A few posts back I made the case that beliefs don’t matter as much as the process in which you acquire them. This is not a problematic conclusion to anyone with any semblance of common sense, the logic being that even if your beliefs prove to be wrong, you will have been wrong for all the right reasons and also that in the long run, you are likely to have more beliefs proved right than in the case you adopt them arbitrarily. But just how do we go about choosing our beliefs? Is there a set of principles that we can use to weed out the good beliefs from the bad ones?
I believe there is. Read on to find out:
Step 1: Can your belief pass the Truth Demon test?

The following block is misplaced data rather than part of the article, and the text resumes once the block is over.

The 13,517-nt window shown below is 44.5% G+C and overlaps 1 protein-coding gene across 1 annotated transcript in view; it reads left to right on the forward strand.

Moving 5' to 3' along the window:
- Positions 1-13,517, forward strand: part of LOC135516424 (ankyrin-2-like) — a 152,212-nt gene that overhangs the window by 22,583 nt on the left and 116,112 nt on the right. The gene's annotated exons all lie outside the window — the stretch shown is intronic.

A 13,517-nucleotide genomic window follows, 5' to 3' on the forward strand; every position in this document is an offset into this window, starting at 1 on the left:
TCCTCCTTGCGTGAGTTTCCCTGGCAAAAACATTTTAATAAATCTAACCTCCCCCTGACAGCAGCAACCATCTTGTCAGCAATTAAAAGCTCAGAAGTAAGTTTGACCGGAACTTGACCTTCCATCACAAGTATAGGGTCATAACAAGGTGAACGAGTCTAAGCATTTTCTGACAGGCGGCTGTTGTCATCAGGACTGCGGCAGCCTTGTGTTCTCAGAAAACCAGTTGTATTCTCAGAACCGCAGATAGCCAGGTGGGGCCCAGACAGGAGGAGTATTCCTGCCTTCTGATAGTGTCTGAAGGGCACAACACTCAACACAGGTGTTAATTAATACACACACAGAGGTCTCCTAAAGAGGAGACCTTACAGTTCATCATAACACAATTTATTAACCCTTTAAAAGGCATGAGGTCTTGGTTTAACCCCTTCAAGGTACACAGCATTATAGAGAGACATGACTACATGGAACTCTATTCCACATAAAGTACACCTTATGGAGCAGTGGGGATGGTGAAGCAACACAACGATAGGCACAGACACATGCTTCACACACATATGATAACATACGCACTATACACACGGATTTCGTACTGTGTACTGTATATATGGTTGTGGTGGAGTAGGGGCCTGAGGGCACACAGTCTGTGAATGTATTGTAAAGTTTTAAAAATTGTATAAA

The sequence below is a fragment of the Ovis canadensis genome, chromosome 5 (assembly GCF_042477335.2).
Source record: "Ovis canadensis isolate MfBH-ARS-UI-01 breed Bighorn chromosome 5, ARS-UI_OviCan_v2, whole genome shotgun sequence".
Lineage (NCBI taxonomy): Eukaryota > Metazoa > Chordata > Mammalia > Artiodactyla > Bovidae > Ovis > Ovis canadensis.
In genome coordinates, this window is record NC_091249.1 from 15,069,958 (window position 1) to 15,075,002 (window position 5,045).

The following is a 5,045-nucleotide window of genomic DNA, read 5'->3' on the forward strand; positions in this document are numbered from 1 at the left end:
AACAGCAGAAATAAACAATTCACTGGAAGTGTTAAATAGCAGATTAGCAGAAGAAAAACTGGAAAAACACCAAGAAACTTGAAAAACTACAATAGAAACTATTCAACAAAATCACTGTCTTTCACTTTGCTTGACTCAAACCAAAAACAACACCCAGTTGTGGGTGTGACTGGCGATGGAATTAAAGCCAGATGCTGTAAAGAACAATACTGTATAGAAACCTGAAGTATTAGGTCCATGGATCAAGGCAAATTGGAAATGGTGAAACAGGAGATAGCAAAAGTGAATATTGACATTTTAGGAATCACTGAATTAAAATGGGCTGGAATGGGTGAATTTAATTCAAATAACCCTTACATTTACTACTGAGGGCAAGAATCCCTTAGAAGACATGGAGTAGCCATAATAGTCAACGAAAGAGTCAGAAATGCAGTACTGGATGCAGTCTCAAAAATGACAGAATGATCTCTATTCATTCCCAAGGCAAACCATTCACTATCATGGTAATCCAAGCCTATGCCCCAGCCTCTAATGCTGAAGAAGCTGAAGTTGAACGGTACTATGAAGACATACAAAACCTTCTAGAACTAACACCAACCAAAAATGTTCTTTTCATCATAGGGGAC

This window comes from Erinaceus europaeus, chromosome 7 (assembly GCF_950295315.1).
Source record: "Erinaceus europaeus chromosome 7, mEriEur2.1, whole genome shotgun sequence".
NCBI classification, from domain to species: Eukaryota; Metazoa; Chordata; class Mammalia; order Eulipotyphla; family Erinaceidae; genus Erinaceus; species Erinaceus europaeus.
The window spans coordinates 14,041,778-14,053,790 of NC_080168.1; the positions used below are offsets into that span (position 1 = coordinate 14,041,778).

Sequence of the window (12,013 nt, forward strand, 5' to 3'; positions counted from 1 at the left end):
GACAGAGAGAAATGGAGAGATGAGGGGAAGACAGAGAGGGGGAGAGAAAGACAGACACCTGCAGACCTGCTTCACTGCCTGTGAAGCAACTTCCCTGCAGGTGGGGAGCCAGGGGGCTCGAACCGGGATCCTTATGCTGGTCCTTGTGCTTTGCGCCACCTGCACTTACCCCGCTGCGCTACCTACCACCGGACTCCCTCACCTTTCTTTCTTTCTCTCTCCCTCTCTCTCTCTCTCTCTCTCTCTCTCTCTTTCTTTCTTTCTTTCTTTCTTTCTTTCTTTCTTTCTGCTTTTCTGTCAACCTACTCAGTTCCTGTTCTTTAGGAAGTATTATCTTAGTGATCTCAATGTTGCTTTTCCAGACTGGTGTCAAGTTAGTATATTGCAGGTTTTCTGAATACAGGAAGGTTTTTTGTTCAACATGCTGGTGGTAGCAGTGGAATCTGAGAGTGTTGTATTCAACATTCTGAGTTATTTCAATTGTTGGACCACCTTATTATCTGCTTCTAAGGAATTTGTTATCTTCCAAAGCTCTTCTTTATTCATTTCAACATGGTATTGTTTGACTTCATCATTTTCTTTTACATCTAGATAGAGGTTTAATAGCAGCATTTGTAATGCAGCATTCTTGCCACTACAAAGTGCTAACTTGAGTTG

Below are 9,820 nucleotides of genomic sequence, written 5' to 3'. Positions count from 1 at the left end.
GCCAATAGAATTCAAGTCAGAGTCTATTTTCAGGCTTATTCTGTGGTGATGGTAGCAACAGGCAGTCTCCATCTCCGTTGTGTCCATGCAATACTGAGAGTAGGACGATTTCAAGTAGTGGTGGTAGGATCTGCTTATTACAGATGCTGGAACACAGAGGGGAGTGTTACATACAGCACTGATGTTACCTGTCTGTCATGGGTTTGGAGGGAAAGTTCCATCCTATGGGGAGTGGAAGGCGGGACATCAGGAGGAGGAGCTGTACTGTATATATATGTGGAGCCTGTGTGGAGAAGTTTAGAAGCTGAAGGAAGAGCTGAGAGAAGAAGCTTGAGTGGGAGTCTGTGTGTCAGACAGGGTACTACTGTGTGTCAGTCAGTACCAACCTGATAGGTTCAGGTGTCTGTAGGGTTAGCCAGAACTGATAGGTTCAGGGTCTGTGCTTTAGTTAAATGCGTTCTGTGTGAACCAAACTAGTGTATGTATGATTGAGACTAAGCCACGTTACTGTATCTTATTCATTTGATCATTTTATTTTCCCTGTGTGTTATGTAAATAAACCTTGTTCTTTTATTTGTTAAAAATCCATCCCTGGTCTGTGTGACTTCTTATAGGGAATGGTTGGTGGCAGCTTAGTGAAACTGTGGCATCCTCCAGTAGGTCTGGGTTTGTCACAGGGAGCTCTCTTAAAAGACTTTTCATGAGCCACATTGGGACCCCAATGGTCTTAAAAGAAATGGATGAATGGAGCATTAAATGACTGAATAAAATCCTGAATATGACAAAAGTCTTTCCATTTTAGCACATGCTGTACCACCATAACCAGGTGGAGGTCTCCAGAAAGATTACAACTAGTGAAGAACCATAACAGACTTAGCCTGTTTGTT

One of my favorite pieces of philosophical wisdom in recent months has been this article by Keith Frankish which describes the Truth Demon, a very simple thought experiment that everyone can use to test just how strongly you are committed to a belief. In summary and in slight variation to the original, imagine there is a Truth Demon that will torture you for eternity if the certain belief in question is wrong. Take god, for example. If you had to bet your soul’s eternal torment on whether god exists, I suspect that not only atheists but a large share of believers would bet against his existence. Why? Because there’s no real negative payoff in believing in god in real life. Pascal’s Wager even argues that this is a logical, rational choice. However, imagine if we modified the decision matrix to assume an infinite loss if you believed in him wrongly. Suddenly you need to be really, really convinced. The Truth Demon fits in neatly to what mathematician Nassim Taleb calls the “silent risk” of not taking payoff into account. Continue reading